The Open Markets Institute, which filed a brief supporting the attorneys general in the case, said the court “introduced a special rule for so-called ‘two-sided’ markets, greatly raising the burden that plaintiffs must carry at the very earliest stages of litigation,” the statement said.

“The Supreme Court’s decision risks shielding from effective antitrust scrutiny every dominant tech platform in America, including Amazon, Google, and Facebook,” said Lina Khan, director of legal policy at Open Markets in the statement.

“Every defendant in the whole country, at least for a while, is going to claim to be two-sided,” Cleveland State University antitrust professor Chris Sagers told Bloomberg Law.

What’s the Harm?

Justice Clarence Thomas, writing for himself, Chief Justice John Roberts, and Justices Anthony Kennedy, Samuel Alito, and Neil Gorsuch, said AmEx’s anti-steering rules don’t violate federal antitrust law because there isn’t any evidence they have an anticompetitive effect.

Antitrust plaintiffs must show that the targeted conduct restrains trade, worsening competition in a specific line of business defined as a “relevant market.” Thomas said that the trial court, which heard seven weeks of bench trial on the facts of the case, drew the “relevant market” incorrectly by ignoring the consumer side of the market and focusing only on merchants.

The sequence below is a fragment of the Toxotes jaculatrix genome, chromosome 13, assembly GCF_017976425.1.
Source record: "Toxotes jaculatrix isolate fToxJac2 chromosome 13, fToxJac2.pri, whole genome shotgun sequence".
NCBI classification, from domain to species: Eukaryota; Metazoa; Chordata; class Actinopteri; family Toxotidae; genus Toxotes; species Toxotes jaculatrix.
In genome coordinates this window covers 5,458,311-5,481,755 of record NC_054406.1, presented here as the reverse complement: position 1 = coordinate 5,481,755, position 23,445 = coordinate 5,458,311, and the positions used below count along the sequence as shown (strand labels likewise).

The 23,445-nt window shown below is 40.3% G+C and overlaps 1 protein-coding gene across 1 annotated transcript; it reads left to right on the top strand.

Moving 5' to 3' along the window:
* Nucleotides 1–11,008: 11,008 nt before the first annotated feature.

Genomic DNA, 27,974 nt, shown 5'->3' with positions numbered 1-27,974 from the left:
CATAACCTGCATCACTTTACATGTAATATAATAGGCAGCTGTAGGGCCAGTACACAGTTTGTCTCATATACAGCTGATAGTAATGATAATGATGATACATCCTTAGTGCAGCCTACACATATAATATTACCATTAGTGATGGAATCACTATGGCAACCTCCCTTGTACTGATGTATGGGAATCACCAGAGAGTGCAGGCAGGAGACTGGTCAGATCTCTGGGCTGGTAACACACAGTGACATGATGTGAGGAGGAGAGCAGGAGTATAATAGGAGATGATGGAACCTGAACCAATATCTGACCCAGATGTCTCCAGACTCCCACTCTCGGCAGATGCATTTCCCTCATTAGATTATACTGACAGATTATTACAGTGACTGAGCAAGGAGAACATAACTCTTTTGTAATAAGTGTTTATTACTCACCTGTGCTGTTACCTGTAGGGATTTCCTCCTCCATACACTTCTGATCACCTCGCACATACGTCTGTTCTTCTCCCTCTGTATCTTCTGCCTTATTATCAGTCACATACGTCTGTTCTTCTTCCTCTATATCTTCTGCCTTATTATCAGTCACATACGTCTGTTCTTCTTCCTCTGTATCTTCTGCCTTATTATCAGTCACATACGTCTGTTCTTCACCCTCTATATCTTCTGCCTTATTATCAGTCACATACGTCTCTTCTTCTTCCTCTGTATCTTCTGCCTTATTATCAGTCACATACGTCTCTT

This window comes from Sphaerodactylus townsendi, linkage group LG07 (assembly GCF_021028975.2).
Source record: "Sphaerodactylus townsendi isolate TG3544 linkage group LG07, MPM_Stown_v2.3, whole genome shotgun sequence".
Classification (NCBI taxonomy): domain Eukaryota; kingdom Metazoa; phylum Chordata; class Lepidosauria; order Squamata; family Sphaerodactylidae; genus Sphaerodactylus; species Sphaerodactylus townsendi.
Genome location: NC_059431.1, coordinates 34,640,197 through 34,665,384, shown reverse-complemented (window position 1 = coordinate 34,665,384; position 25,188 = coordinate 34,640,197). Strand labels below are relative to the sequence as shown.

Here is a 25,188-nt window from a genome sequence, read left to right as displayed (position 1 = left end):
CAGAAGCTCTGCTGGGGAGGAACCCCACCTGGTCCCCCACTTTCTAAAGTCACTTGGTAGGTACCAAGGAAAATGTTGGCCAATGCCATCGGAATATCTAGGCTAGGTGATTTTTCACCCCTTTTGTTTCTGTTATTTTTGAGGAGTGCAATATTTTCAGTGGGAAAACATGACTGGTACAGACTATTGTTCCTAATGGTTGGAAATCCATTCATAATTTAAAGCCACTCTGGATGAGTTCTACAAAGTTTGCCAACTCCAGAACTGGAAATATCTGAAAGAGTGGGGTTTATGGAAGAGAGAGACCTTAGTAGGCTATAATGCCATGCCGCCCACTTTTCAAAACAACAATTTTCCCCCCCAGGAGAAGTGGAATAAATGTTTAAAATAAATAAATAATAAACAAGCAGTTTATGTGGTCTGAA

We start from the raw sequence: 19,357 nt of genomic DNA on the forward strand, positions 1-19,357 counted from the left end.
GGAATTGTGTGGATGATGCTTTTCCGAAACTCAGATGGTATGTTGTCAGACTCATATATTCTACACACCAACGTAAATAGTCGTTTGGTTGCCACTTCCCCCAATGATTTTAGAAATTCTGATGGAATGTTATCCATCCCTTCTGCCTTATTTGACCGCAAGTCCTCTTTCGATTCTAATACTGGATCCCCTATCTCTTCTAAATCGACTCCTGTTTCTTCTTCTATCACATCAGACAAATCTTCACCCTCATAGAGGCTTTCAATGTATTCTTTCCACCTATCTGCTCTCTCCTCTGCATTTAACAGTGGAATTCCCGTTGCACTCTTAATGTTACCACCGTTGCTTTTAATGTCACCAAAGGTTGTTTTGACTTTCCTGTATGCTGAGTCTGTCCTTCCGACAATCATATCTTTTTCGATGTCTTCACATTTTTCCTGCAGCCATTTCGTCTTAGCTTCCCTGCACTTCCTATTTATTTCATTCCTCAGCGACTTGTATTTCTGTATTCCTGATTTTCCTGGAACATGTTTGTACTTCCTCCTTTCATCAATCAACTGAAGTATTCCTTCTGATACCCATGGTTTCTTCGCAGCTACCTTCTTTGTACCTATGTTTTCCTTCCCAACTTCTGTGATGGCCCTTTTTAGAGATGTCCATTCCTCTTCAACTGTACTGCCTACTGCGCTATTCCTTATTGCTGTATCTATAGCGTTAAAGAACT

AmEx is in the business of facilitating a two-sided transaction, Thomas said. The nature of a credit card platform is that you can’t make a sale on one side of the market — i.e., the merchant — without a sale happening on the other side — i.e., the cardholder.

Looking at both sides of each transaction, Thomas said the government failed to show that AmEx’s steering rules restricted output of card transactions or raised prices above what a competitive market would have charged.

Thomas cited extensively work by economists David Evans and Richard Schmalensee, who have published several articles on two-sided markets. They also filed a brief in the AmEx case arguing that ignoring both sides of a market, even at the first stage of a case, risks wrong outcomes.

‘Contrary to Basic Principles’

Justice Stephen Breyer, in a dissent joined by Justices Ruth Bader Ginsburg, Sonia Sotomayor, and Elena Kagan, said there is no precedent in antitrust law for melding the shopper and merchant sides of AmEx’s business into a single market. “I am not aware of any support for that view in antitrust law,” he said. “Indeed, this court has held to the contrary.”